By Alexander Gladstone and Aisha Al-Muslim 

Steak 'n Shake Inc. is preparing for a possible financial restructuring and has hired an advisory firm to evaluate options as the Covid-19 pandemic continues to hit the casual-dining sector hard, according to people familiar with the matter.

The Indianapolis-based burger-and-milkshake chain hired FTI Consulting Inc. to advise on a restructuring strategy, the people said. Steak 'n Shake, owned by entrepreneur Sardar Biglari's eponymous holding company, has struggled with restrictions on indoor dining and has a $153 million loan coming due in March, they said.

Steak 'n Shake, Biglari Holdings Inc., and FTI didn't immediately respond to requests for comment. Biglari Holdings said in a November securities filing that Steak 'n Shake may not be able to refinance its loan before the March maturity.

The company, which as of September operated 260 restaurants across the U.S., Europe and the Middle East, in addition to more than 200 franchises, sparked a fight with lenders over the summer by putting 15 locations up for sale. Lenders said any proceeds from the sale had to be used to pay down debt and couldn't be reinvested in the business. Steak 'n Shake sued the lenders' trustee Wilmington Trust NA in New York federal court in August but dropped the complaint last week.

Law firm Latham & Watkins LLP, which handled the litigation for Steak 'n Shake, continues to advise the company, the people familiar with the matter said. The lenders are advised by law firm Arnold Porter Kaye Scholer LLP and AlixPartners LLP.

The company is now exploring a possible out-of-court restructuring of its debt and lease obligations or a bankruptcy filing, the people said.

The pandemic has taken a heavy toll on Steak 'n Shake's business. The company reported $78.3 million in revenue for the third quarter of 2020, down from $141.4 million over the same period the prior year.

Biglari Holdings said in November in its third-quarter earnings report that after having had to close many of its Steak 'n Shake dining rooms as Covid-19 began spreading, the company is aiming to shift from a full-service model to a self-service model when reopening them, to save costs. But the company said it needs to make capital investments to complete these conversions, while lenders are blocking it from accessing the needed funding.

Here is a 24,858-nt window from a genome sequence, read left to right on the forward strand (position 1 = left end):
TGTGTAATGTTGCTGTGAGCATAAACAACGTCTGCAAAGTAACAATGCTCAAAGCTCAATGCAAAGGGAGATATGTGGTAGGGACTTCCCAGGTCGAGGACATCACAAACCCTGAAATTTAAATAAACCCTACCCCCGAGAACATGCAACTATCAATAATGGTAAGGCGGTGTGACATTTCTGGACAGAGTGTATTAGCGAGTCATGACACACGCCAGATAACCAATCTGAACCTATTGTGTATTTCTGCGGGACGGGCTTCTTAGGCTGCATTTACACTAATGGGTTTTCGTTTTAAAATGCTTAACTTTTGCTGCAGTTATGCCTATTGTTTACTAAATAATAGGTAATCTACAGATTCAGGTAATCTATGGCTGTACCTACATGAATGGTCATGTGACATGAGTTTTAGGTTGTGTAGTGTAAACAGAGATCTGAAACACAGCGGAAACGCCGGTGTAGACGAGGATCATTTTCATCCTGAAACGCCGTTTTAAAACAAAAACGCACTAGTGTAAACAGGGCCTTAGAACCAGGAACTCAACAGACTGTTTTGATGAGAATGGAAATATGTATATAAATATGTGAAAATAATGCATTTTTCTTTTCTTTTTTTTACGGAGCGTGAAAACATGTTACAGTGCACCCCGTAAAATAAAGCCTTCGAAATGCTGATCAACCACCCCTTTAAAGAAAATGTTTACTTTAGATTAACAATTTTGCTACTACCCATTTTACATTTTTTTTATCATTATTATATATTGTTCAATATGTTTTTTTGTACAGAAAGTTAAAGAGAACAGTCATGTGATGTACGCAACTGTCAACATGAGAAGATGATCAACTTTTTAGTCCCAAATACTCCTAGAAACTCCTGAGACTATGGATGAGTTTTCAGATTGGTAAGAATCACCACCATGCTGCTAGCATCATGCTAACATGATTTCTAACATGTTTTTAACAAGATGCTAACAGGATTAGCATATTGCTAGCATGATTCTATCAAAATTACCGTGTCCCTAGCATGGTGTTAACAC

Biglari Holdings' restaurant division, which also includes four Western Sizzlin Corp. steakhouses that the company operates itself and 48 Western Sizzlin franchises, saw same-store traffic decline by 54% during the quarter, largely due to the pandemic, according to the earnings report.

Steak 'n Shake traces its roots to a hamburger stand founded in 1934. It passed through a series of owners before Mr. Biglari took control in 2008 and invested heavily in expanding the business throughout the U.S. and abroad.

Mr. Biglari, 43, who serves as Steak 'n Shake's chief executive, has built a sprawling business empire. In addition to Steak 'n Shake and Western Sizzlin, Biglari Holdings owns men's magazine Maxim, insurance firms First Guard Insurance Co. and Southern Pioneer Property & Casualty Insurance Co., and oil-and-gas driller Southern Oil Co.

One of Mr. Biglari's investment vehicles, Biglari Capital Group, also currently holds a sizable stake in Cracker Barrel Old Country Store Inc.

Many casual-dining companies have posted double-digit sales declines during the coronavirus pandemic, with those that built operations around serving customers in dining rooms facing the most severe threat. Some, including Ruby Tuesday Inc., California Pizza Kitchen Inc. and Sizzler USA Inc., have filed for bankruptcy protection.

Jonathan Randles contributed to this article.

Write to Alexander Gladstone at alexander.gladstone@wsj.com and Aisha Al-Muslim at aisha.al-muslim@wsj.com

 

(END) Dow Jones Newswires

January 19, 2021 16:08 ET (21:08 GMT)

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